More than one million Syrians living under siege: NGOs

Latest Update: February 9, 2016 | 148 Views

THE HAGUE: More than one million Syrians are living under siege after nearly five years of war, a new NGO report said Tuesday, warning the crisis was “far worse” than UN officials have acknowledged.

“New data gathered by Siege Watch shows that there are well over 1,000,000 Syrians under siege in locations in Damascus, Rural Damascus, Homs, Deir Ezzor and Idlib governorates,” said the report jointly released by a Dutch group and a US-based organisation.

It listed 46 communities around Syria where it said a total of 1,099,475 people were besieged, with the overwhelming majority encircled by forces loyal to Syrian President Bashar al-Assad.

People in those areas had an “elevated risk of death” due to deprivation from lack of food as well as electricity and running water, the report said.

“The scale of the crisis of besieged areas in Syria is far worse than the UN Office for the Coordination of Humanitarian Affairs (OCHA) has acknowledged,” said the report from Washington-based The Syria Institute and PAX, a peace organisation based in the Netherlands.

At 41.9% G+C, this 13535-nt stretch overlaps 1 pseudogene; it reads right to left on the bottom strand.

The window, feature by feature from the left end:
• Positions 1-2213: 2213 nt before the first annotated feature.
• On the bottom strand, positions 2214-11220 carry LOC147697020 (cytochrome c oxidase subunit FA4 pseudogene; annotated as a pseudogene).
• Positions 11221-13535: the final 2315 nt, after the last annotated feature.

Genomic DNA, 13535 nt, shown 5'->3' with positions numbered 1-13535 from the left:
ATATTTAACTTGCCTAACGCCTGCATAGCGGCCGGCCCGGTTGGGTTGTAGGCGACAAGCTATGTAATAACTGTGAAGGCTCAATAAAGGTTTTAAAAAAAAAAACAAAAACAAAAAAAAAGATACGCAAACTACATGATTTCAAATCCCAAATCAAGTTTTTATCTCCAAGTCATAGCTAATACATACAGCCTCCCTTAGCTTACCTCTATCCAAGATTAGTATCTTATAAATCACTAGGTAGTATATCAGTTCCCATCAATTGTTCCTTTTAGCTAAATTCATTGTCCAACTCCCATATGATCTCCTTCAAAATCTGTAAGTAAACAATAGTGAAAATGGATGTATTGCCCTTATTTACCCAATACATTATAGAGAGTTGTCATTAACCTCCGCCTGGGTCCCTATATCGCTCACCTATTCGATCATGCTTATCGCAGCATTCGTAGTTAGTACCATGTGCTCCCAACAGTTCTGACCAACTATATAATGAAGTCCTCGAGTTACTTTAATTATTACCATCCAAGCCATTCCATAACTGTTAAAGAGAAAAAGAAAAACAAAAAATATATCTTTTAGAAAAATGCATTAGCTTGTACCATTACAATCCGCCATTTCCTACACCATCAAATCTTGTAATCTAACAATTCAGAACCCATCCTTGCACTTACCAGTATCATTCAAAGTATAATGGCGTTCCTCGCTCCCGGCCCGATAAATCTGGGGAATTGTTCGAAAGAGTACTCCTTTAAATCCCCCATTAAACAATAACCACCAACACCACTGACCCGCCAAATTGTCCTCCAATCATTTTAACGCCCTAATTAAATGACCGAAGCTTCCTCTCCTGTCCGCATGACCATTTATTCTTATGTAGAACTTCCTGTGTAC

The latest figures from the UN released in January put the number at 486,700 people, with more than half in areas besieged by regime forces.

But data from Siege Watch, a joint project between The Syria Institute and PAX, showed that there was “continued under-reporting of the siege crisis in Syria” in monthly UN reports.

The UN’s “characterisation does not accurately reflect the situation on the ground,” the report said.

Out of the 46 besieged communities, only two the towns of Fuaa and Kefraya in Idlib province were being held hostage by opposition forces, the Siege Watch report said.

A third area Deir Ezzor city where some 200,000 are trapped was encircled by both jihadists from the Islamic State group and regime forces, it said.

The report criticised the UN, saying it “dramatically underestimates the number of people living under siege” meaning many people “remain unaware of the extent of the crisis and the international response has been muted as a result.”

The problem had been graphically highlighted in the town of Madaya, after photos of starving and severely emaciated adults and children shocked the world last month.



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